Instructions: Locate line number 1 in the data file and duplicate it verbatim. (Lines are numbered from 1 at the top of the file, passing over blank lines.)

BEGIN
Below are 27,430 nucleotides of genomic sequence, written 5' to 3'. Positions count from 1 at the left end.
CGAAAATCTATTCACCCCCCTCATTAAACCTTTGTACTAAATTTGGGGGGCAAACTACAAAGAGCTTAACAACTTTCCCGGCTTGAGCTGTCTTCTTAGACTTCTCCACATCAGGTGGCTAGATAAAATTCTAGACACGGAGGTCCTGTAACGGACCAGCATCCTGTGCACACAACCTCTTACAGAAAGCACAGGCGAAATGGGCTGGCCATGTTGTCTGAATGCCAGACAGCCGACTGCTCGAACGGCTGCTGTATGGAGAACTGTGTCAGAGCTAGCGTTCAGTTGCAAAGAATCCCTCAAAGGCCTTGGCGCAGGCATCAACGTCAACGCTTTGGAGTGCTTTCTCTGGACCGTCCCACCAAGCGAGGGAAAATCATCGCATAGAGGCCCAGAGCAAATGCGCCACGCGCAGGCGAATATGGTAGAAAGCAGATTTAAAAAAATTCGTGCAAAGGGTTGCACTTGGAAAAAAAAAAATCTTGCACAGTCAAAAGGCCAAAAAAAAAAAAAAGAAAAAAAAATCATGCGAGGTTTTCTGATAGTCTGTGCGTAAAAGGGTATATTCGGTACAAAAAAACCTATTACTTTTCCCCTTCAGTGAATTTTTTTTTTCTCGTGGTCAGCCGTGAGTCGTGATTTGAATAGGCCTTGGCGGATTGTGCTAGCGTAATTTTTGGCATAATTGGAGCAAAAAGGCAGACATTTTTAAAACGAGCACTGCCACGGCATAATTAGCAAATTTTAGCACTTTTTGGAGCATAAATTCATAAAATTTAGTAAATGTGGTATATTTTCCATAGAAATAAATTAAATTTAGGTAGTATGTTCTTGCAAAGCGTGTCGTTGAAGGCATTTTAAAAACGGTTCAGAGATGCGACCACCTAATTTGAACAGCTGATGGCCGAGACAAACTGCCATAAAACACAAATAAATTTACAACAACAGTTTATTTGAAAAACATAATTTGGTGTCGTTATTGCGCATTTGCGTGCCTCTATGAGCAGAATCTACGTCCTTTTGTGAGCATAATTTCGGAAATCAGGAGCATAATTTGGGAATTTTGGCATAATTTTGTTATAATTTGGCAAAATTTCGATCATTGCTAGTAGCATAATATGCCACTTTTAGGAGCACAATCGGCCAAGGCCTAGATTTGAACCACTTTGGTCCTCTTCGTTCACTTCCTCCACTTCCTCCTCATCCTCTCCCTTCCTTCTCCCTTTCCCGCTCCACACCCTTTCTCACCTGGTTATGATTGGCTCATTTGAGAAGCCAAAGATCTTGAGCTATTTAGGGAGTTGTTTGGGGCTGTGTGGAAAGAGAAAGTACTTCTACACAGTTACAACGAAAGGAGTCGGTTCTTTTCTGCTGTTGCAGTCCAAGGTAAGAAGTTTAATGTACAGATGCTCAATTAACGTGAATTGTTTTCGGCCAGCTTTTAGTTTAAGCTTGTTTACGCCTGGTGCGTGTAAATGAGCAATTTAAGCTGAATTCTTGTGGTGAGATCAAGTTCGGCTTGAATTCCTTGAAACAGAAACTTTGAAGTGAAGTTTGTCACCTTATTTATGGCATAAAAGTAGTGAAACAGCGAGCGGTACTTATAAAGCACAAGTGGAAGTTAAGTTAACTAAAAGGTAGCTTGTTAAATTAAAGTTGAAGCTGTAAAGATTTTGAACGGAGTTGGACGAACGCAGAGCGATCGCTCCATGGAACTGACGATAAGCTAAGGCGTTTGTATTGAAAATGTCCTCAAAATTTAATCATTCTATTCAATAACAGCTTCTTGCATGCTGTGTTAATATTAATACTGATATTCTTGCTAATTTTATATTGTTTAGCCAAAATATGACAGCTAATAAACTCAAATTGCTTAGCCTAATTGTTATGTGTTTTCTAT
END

Below are 27,430 nucleotides of genomic sequence, written 5' to 3'. Positions count from 1 at the left end.